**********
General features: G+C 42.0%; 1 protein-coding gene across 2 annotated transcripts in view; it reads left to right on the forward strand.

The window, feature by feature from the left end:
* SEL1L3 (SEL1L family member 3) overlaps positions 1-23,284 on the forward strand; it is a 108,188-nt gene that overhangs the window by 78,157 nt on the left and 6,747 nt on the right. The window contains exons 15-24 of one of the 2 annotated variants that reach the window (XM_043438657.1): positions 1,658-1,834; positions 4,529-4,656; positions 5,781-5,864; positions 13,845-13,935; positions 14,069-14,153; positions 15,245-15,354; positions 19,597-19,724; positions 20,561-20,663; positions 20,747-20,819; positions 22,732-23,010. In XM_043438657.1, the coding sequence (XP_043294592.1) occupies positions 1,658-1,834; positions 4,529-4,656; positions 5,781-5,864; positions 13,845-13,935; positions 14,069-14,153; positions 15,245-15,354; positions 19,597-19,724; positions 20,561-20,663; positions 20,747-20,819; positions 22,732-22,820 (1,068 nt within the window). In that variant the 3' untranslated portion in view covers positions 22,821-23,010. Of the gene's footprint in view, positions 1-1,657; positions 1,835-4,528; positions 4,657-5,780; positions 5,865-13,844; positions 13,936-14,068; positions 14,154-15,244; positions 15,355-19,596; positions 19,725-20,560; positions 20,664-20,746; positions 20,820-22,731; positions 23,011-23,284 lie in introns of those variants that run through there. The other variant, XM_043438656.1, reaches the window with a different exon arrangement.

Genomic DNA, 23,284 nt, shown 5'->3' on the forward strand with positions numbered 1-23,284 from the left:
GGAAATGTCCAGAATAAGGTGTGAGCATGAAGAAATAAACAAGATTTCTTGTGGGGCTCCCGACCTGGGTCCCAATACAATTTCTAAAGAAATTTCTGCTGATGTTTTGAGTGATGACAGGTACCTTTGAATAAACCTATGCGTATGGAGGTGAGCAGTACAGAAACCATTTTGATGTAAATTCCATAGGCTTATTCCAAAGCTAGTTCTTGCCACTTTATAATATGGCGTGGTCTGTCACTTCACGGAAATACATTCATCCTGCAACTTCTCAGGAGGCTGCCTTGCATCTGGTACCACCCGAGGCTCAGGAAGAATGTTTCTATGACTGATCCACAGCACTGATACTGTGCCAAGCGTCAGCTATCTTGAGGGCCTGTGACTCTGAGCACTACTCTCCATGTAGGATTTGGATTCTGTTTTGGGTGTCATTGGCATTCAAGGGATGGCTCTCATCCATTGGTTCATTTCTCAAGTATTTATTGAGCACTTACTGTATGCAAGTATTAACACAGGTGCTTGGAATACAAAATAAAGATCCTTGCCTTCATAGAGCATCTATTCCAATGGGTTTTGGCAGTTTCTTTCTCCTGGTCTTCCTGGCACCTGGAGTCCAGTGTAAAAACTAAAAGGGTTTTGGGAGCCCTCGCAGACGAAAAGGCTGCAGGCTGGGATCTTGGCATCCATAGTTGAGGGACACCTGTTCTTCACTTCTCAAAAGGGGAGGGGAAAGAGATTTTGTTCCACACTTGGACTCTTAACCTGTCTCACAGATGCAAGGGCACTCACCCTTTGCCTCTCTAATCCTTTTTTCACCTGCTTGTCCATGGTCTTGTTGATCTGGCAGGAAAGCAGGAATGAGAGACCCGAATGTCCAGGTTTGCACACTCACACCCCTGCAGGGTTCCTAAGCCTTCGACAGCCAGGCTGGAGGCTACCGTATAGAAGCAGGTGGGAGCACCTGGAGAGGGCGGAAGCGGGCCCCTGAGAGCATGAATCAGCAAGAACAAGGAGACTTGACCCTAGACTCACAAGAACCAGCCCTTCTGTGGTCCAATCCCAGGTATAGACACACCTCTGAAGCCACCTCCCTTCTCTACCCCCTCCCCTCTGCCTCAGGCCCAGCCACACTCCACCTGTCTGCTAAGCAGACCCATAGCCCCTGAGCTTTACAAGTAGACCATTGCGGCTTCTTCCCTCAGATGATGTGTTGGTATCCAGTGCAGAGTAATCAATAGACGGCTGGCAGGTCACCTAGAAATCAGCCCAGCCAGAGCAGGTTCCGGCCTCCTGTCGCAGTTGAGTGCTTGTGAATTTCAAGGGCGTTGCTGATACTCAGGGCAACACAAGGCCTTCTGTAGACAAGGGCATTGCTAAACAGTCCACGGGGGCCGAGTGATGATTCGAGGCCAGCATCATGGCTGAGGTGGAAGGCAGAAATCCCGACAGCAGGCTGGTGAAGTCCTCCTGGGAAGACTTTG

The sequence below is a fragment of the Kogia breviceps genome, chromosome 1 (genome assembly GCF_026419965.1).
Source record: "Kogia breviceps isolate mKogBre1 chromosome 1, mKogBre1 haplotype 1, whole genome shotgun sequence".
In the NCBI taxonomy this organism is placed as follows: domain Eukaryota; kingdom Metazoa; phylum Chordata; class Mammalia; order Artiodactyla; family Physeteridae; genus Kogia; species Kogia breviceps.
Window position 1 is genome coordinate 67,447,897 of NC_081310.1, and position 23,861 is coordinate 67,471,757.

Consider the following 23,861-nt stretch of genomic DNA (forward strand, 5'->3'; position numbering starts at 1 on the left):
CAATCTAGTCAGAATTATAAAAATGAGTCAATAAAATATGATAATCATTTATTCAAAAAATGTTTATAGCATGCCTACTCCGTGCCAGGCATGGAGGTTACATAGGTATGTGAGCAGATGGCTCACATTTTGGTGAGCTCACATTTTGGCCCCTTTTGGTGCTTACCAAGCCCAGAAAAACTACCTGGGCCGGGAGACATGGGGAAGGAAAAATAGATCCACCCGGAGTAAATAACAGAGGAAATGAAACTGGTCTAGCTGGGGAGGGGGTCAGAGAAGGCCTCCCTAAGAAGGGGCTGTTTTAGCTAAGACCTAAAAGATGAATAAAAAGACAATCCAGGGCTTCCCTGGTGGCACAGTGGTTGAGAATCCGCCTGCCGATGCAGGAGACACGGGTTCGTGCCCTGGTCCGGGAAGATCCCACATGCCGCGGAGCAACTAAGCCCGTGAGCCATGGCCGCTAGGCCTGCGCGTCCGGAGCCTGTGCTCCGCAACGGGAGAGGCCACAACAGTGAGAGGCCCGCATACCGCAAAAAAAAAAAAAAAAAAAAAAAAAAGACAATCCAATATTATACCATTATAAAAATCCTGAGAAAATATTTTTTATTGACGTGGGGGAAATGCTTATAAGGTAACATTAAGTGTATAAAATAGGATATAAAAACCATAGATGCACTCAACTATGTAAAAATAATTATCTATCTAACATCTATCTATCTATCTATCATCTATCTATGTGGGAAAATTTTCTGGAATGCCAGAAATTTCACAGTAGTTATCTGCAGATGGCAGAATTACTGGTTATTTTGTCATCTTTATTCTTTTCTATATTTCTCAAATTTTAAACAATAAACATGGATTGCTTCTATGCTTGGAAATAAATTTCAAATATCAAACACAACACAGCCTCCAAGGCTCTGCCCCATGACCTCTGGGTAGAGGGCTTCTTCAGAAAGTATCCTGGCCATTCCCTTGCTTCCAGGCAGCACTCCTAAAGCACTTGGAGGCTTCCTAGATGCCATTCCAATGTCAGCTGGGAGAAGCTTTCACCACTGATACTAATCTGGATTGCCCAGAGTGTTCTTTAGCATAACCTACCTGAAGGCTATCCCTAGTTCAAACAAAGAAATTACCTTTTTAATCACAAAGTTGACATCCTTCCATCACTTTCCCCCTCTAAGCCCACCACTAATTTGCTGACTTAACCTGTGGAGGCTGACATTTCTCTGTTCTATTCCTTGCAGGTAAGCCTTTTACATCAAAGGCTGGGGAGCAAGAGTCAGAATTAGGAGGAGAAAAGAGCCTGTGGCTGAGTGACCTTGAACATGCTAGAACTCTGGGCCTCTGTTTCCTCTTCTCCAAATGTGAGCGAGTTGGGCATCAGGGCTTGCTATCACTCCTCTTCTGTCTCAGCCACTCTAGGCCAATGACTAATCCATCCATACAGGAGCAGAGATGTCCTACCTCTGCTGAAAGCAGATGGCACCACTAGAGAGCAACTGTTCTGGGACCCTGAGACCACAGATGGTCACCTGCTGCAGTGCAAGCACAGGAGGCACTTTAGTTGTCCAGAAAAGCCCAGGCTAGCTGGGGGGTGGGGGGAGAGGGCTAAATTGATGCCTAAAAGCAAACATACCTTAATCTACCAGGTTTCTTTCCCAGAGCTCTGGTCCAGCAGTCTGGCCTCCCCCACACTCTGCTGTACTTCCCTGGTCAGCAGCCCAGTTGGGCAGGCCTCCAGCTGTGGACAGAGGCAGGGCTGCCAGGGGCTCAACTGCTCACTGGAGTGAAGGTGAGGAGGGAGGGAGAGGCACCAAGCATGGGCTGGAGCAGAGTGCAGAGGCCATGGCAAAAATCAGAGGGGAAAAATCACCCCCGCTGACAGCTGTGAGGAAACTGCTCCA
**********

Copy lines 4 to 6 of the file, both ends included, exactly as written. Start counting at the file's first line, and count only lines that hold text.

Genomic DNA, 23,284 nt, shown 5'->3' on the forward strand with positions numbered 1-23,284 from the left:
GGAAATGTCCAGAATAAGGTGTGAGCATGAAGAAATAAACAAGATTTCTTGTGGGGCTCCCGACCTGGGTCCCAATACAATTTCTAAAGAAATTTCTGCTGATGTTTTGAGTGATGACAGGTACCTTTGAATAAACCTATGCGTATGGAGGTGAGCAGTACAGAAACCATTTTGATGTAAATTCCATAGGCTTATTCCAAAGCTAGTTCTTGCCACTTTATAATATGGCGTGGTCTGTCACTTCACGGAAATACATTCATCCTGCAACTTCTCAGGAGGCTGCCTTGCATCTGGTACCACCCGAGGCTCAGGAAGAATGTTTCTATGACTGATCCACAGCACTGATACTGTGCCAAGCGTCAGCTATCTTGAGGGCCTGTGACTCTGAGCACTACTCTCCATGTAGGATTTGGATTCTGTTTTGGGTGTCATTGGCATTCAAGGGATGGCTCTCATCCATTGGTTCATTTCTCAAGTATTTATTGAGCACTTACTGTATGCAAGTATTAACACAGGTGCTTGGAATACAAAATAAAGATCCTTGCCTTCATAGAGCATCTATTCCAATGGGTTTTGGCAGTTTCTTTCTCCTGGTCTTCCTGGCACCTGGAGTCCAGTGTAAAAACTAAAAGGGTTTTGGGAGCCCTCGCAGACGAAAAGGCTGCAGGCTGGGATCTTGGCATCCATAGTTGAGGGACACCTGTTCTTCACTTCTCAAAAGGGGAGGGGAAAGAGATTTTGTTCCACACTTGGACTCTTAACCTGTCTCACAGATGCAAGGGCACTCACCCTTTGCCTCTCTAATCCTTTTTTCACCTGCTTGTCCATGGTCTTGTTGATCTGGCAGGAAAGCAGGAATGAGAGACCCGAATGTCCAGGTTTGCACACTCACACCCCTGCAGGGTTCCTAAGCCTTCGACAGCCAGGCTGGAGGCTACCGTATAGAAGCAGGTGGGAGCACCTGGAGAGGGCGGAAGCGGGCCCCTGAGAGCATGAATCAGCAAGAACAAGGAGACTTGACCCTAGACTCACAAGAACCAGCCCTTCTGTGGTCCAATCCCAGGTATAGACACACCTCTGAAGCCACCTCCCTTCTCTACCCCCTCCCCTCTGCCTCAGGCCCAGCCACACTCCACCTGTCTGCTAAGCAGACCCATAGCCCCTGAGCTTTACAAGTAGACCATTGCGGCTTCTTCCCTCAGATGATGTGTTGGTATCCAGTGCAGAGTAATCAATAGACGGCTGGCAGGTCACCTAGAAATCAGCCCAGCCAGAGCAGGTTCCGGCCTCCTGTCGCAGTTGAGTGCTTGTGAATTTCAAGGGCGTTGCTGATACTCAGGGCAACACAAGGCCTTCTGTAGACAAGGGCATTGCTAAACAGTCCACGGGGGCCGAGTGATGATTCGAGGCCAGCATCATGGCTGAGGTGGAAGGCAGAAATCCCGACAGCAGGCTGGTGAAGTCCTCCTGGGAAGACTTTG

The sequence below is a fragment of the Kogia breviceps genome, chromosome 1 (genome assembly GCF_026419965.1).